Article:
Old Irish Goat
In the summer of 2021, Dublin Fire Brigade (DFB) was faced with various fires at Howth over a long six-week period where it seemed smoke was always billowing from an outbreak. Two months later, DFB had the benefit of a new crew of Old Irish Goat firefighters permanently based on the hill which has resulted in a vastly improved situation since then. The herd have done their bit by eating their way through vegetation like gorse, briars and bracken. By reducing the burnable vegetation and maintaining existing firebreaks, they are reducing the potential spread of any wildfires which may start.
Goat herder for the Old Irish Goat Society, Melissa Jeuken, who began managing the herd in September 2021 said: “The goats have had a really positive impact on the grazing sites in Howth, and they have settled in very well. Howth Hill is a very scenic location to work in, but it is also an ideal landscape for these goats and I think the Old Irish goats feel like it is a home away from home. The herd is thriving in Howth.
“We also welcomed an additional 15 new kids who were born in the spring of 2022, which will supplement the herd and the great work it is doing. Alongside these new arrivals, a team of bucks (males) Old Irish Goats have also joined from Mayo so we now have 64 goats calling Howth Hill home.”
The Old Irish Goat is Ireland’s indigenous landrace breed, now critically endangered and only found in remote mountain ranges roaming in feral herds. Interbreeding with imported domestic goats has caused major loss of the original the characteristics and adaptations.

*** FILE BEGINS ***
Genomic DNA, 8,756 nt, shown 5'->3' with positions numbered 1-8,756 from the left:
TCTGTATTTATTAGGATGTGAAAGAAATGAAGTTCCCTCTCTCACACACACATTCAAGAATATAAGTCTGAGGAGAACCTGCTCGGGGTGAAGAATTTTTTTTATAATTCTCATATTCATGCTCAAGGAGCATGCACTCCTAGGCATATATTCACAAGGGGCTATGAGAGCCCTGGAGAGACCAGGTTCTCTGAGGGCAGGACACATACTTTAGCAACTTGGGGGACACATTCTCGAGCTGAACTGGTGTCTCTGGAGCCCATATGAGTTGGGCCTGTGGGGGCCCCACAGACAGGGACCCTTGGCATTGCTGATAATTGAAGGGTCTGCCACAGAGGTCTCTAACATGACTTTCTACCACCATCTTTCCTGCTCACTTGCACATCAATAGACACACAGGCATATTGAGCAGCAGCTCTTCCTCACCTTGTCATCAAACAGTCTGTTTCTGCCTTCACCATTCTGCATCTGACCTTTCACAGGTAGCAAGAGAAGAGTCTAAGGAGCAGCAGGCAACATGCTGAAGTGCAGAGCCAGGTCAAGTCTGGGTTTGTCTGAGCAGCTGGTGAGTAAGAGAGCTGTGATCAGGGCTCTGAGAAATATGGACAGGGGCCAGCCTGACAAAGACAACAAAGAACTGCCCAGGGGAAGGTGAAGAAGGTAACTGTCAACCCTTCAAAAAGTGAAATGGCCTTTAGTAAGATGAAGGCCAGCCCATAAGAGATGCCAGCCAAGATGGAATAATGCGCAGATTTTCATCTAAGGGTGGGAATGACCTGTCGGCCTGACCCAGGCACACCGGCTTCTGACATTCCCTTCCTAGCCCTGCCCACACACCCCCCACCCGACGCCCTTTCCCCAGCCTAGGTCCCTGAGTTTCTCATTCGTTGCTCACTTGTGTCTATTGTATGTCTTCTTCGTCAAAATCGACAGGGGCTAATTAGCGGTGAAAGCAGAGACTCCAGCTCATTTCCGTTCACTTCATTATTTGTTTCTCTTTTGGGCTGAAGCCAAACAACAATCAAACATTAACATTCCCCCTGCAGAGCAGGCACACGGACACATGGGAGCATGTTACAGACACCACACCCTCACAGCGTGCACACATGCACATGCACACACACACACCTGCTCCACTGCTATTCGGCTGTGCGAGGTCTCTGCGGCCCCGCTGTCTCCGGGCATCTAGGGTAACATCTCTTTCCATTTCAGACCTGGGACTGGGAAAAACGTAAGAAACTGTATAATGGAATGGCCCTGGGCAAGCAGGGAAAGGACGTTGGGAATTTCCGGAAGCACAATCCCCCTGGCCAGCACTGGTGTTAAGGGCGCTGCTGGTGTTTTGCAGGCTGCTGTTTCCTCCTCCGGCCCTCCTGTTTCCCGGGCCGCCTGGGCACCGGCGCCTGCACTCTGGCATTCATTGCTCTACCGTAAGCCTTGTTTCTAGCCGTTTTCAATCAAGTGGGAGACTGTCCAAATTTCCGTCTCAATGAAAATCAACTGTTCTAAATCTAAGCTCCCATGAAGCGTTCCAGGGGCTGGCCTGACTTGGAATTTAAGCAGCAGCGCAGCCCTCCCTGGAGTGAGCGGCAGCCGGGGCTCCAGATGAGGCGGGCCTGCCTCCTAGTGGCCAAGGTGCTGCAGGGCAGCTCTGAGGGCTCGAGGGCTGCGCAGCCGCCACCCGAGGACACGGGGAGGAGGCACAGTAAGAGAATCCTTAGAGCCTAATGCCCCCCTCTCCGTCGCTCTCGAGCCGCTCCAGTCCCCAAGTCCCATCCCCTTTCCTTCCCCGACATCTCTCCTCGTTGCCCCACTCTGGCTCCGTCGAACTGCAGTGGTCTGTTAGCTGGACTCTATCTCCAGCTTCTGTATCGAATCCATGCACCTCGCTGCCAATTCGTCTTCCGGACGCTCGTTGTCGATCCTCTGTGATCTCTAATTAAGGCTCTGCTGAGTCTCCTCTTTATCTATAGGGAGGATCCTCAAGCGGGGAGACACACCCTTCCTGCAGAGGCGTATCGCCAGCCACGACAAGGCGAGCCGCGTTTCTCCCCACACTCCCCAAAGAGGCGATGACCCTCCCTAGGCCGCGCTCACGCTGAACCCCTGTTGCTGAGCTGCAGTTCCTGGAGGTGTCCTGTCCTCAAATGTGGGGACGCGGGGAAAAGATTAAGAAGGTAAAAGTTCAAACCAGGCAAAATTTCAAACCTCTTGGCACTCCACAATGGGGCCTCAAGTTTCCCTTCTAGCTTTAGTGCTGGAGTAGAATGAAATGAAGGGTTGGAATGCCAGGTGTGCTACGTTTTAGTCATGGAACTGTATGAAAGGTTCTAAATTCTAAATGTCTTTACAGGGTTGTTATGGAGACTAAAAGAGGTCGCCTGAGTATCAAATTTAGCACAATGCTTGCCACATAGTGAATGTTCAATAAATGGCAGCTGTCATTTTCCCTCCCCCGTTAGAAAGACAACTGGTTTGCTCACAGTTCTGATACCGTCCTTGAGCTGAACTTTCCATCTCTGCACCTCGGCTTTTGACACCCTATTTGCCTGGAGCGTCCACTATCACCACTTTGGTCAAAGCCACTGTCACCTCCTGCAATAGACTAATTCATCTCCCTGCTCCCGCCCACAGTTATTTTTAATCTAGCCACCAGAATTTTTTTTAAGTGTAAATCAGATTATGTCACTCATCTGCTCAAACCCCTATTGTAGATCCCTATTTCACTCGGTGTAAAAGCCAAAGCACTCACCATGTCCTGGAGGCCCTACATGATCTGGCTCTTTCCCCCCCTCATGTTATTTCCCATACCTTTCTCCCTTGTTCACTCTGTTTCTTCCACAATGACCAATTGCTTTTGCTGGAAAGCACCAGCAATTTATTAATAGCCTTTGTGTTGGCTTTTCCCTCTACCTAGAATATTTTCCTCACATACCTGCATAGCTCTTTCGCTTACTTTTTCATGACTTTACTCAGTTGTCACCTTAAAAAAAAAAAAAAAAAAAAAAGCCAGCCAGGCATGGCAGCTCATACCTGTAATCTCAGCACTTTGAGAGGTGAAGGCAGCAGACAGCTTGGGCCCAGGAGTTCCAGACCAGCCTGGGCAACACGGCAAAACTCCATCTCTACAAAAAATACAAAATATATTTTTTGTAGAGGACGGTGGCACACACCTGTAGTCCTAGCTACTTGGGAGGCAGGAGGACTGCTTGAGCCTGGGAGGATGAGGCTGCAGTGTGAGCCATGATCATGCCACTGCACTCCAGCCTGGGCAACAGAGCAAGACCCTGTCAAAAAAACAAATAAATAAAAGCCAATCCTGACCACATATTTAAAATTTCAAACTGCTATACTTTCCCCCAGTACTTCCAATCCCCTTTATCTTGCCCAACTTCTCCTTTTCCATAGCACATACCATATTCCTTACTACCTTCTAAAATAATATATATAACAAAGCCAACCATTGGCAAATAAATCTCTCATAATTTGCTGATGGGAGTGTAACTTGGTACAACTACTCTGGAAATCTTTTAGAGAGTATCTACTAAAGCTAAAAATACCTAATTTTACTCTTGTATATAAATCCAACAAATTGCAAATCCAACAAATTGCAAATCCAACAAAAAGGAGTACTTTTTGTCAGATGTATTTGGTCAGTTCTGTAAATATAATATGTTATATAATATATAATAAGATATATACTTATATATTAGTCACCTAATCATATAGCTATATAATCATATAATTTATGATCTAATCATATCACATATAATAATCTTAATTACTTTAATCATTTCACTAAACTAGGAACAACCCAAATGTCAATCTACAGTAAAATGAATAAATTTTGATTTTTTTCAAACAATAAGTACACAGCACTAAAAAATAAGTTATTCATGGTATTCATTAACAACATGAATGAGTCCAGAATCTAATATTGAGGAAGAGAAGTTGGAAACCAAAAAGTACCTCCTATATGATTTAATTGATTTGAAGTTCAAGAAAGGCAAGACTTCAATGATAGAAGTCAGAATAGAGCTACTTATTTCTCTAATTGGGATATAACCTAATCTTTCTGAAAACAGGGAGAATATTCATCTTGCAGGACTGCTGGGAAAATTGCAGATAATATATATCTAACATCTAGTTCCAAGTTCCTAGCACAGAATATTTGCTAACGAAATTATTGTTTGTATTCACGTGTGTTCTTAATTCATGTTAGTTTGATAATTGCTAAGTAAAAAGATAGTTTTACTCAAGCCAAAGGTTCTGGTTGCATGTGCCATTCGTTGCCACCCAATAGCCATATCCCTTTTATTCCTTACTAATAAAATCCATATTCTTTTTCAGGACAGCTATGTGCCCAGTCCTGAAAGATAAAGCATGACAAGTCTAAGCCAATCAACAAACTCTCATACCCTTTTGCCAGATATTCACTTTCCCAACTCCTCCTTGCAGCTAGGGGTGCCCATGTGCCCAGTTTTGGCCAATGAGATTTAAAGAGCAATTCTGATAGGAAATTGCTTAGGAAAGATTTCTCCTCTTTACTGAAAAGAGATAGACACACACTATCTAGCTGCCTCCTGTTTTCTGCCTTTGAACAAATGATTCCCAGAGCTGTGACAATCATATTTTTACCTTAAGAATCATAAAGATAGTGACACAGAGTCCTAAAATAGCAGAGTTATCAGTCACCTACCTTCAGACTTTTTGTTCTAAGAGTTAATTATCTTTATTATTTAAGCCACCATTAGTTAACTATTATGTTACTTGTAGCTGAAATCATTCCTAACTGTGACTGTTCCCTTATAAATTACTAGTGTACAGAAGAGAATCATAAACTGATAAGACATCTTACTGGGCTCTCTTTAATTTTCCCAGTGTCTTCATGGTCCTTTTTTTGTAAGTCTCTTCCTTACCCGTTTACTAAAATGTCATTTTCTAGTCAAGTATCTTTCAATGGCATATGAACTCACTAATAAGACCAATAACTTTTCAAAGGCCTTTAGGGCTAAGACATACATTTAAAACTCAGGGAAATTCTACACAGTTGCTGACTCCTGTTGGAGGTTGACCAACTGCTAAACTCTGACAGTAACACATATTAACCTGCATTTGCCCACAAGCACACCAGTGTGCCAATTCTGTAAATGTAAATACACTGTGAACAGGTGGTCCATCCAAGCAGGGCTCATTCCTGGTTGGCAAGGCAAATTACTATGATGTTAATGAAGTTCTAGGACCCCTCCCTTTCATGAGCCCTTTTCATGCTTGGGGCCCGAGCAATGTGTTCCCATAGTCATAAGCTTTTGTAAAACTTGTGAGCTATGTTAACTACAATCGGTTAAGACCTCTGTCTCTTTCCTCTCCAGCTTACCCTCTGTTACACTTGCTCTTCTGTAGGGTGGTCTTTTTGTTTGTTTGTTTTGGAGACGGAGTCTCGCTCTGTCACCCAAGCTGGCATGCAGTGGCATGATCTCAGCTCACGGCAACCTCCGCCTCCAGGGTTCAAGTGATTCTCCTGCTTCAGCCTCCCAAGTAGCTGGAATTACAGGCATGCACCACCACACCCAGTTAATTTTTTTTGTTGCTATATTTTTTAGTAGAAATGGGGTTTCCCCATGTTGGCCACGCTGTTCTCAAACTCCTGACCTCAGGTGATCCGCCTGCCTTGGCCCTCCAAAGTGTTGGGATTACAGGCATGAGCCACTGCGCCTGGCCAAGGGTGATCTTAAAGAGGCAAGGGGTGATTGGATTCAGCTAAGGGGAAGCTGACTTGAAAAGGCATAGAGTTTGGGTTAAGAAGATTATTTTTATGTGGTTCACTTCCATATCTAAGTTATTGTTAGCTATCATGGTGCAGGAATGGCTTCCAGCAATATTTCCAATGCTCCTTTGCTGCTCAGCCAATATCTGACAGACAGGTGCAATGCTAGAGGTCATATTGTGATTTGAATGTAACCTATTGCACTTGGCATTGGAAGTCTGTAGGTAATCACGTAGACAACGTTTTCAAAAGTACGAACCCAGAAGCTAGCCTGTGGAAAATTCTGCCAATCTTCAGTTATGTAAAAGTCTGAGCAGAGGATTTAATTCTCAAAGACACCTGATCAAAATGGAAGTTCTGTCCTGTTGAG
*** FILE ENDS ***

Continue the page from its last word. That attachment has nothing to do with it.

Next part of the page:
The Old Irish Goat is highly adapted to the Irish landscape and climate. The males in particular are impressive animals, featuring – long hair, coiffs, beards and sideburns, and impressive horns. The females have a more delicate frame and a matriarchal role with their lineage being the social thread of the herd. Collectively these attributes make them a fascinating part of Ireland’s natural heritage.
After arriving in Ireland during the Neolithic age, about 5,000 years ago, they adapted naturally to the Irish landscape over time. They move differently to modern (improved) goat breeds due to their height to leg length which has resulted in a small stocky goat with short legs and a long body. Its ears are small and worn in a pricked position and its impressive horns are large, corrugated, and bend over the shoulders in individual ways. These goats have no tassels and are always bearded. The male beard blends into the long-haired coat which is rough and thick and hangs down to the belly line. Being cold weather goats, they have an underwool of cashmere. They have 12 different colour patterns which give rise to the description ‘coats of many colours’.
Credit: The Old Irish Goat Society
With a spike of starry, golden 12-15mm flowers which turn later to dark bronzey orange, the Bog Asphodel is a joy to behold when you find it growing in the **bog**s of Ireland. Between six and twenty flowers are borne on a 15-30cm high stalk which has a very few small scale-like leaves. They bloom in July and August. This is a rhizomatous perennial which has rigid, sword-shaped leaves, all coming from the roots. The whole plant turns dark orange-brown colour and persists into late autumn. This is a native plant and belongs to the family Nartheciaceae
Credit: Wild Flowers of Ireland